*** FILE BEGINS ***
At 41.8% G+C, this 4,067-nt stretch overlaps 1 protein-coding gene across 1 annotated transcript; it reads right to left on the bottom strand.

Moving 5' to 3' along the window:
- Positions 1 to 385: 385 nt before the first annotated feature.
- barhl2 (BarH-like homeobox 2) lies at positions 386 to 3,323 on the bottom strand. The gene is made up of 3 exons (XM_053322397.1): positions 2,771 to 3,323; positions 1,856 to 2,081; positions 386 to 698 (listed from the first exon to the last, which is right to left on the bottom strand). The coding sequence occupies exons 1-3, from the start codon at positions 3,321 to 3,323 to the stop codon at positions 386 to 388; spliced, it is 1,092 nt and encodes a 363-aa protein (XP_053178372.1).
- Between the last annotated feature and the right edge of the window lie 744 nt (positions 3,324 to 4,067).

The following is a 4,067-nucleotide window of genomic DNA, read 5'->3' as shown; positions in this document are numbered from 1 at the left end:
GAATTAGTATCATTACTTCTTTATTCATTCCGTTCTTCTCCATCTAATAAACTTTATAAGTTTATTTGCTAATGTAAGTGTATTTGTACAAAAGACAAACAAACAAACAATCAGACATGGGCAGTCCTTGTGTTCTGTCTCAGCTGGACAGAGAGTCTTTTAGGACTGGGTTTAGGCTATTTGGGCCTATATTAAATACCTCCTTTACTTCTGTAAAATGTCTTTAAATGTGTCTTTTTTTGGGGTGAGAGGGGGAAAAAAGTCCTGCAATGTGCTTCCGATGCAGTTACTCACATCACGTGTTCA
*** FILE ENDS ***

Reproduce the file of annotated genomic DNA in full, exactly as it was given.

At 41.8% G+C, this 4,067-nt stretch overlaps 1 protein-coding gene across 1 annotated transcript; it reads right to left on the bottom strand.

Moving 5' to 3' along the window:
- Positions 1 to 385: 385 nt before the first annotated feature.
- barhl2 (BarH-like homeobox 2) lies at positions 386 to 3,323 on the bottom strand. The gene is made up of 3 exons (XM_053322397.1): positions 2,771 to 3,323; positions 1,856 to 2,081; positions 386 to 698 (listed from the first exon to the last, which is right to left on the bottom strand). The coding sequence occupies exons 1-3, from the start codon at positions 3,321 to 3,323 to the stop codon at positions 386 to 388; spliced, it is 1,092 nt and encodes a 363-aa protein (XP_053178372.1).
- Between the last annotated feature and the right edge of the window lie 744 nt (positions 3,324 to 4,067).

The following is a 4,067-nucleotide window of genomic DNA, read 5'->3' as shown; positions in this document are numbered from 1 at the left end:
GAATTAGTATCATTACTTCTTTATTCATTCCGTTCTTCTCCATCTAATAAACTTTATAAGTTTATTTGCTAATGTAAGTGTATTTGTACAAAAGACAAACAAACAAACAATCAGACATGGGCAGTCCTTGTGTTCTGTCTCAGCTGGACAGAGAGTCTTTTAGGACTGGGTTTAGGCTATTTGGGCCTATATTAAATACCTCCTTTACTTCTGTAAAATGTCTTTAAATGTGTCTTTTTTTGGGGTGAGAGGGGGAAAAAAGTCCTGCAATGTGCTTCCGATGCAGTTACTCACATCACGTGTTCA